This Voyager 2 high resolution color image, taken 2 hours before closest approach, provides obvious evidence of vertical relief in Neptune's bright cloud streaks.
Photojournal: PIA00058
Source: NASA/JPL
Published: January 29, 1996

This Voyager 2 high resolution color image, taken 2 hours before closest approach, provides obvious evidence of vertical relief in Neptune's bright cloud streaks. These clouds were observed at a latitude of 29 degrees north near Neptune's east terminator. The linear cloud forms are stretched approximately along lines of constant latitude and the sun is toward the lower left. The bright sides of the clouds which face the sun are brighter than the surrounding cloud deck because they are more directly exposed to the sun. Shadows can be seen on the side opposite the sun. These shadows are less distinct at short wavelengths (violet filter) and more distinct at long wavelengths (orange filter). This can be understood if the underlying cloud deck on which the shadow is cast is at a relatively great depth, in which case scattering by molecules in the overlying atmosphere will diffuse light into the shadow. Because molecules scatter blue light much more efficiently than red light, the shadows will be darkest at the longest (reddest) wavelengths, and will appear blue under white light illumination. The resolution of this image is 11 kilometers (6.8 miles per pixel) and the range is only 157,000 kilometers (98,000 miles).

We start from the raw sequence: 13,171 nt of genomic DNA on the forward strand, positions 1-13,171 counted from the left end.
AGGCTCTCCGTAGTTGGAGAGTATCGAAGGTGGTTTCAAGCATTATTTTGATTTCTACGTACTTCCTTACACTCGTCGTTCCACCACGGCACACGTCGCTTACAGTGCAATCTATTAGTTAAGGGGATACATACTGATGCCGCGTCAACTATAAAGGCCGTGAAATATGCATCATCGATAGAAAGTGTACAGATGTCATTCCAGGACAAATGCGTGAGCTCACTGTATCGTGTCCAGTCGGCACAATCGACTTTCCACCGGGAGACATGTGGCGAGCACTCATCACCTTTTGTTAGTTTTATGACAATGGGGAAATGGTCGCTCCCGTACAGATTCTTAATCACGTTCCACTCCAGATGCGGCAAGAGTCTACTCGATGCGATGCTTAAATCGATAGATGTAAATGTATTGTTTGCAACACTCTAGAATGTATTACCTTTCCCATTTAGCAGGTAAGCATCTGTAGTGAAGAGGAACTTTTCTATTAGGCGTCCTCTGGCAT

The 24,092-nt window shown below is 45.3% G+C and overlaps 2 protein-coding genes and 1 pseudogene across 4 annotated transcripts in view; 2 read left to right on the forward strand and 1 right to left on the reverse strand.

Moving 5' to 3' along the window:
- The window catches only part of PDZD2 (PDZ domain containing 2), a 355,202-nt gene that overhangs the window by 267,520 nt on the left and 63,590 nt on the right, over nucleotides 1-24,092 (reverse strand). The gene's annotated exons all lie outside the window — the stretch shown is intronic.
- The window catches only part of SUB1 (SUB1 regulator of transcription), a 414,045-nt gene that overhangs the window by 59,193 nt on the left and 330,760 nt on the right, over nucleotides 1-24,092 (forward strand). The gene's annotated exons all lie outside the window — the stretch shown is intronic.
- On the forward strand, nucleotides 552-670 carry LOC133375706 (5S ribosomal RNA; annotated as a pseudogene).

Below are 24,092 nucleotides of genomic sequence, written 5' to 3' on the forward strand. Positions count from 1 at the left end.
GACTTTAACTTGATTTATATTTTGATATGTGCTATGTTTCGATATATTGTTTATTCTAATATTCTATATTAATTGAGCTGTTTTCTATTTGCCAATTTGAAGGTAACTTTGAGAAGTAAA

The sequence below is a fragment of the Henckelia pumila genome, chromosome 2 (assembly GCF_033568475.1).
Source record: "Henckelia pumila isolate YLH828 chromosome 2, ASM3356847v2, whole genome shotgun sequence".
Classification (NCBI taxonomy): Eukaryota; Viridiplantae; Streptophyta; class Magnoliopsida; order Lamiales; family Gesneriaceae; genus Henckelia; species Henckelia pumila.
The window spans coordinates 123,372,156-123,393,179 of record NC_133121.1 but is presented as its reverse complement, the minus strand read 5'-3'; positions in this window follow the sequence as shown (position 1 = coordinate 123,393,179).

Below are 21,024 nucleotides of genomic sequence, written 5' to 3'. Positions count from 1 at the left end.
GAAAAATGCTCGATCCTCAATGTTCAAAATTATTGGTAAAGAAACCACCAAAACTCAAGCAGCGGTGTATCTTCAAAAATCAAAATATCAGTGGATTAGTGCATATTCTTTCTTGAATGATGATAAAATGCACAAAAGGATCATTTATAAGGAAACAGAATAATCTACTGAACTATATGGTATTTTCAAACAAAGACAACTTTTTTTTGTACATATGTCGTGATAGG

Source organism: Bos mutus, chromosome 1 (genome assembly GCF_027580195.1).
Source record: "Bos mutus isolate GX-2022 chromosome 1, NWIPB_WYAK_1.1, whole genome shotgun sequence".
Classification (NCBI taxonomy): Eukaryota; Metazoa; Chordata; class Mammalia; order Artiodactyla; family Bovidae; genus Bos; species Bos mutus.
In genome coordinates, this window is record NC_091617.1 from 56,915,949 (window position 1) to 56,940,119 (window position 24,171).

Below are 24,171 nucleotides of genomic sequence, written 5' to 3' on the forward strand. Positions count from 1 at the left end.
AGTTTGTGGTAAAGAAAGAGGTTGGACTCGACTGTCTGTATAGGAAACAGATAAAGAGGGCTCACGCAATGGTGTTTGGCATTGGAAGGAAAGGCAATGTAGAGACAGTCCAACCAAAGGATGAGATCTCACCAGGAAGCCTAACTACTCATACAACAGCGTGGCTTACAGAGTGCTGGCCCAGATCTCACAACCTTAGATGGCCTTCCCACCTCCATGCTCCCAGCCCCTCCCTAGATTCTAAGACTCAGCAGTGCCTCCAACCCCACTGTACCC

ENLARGE

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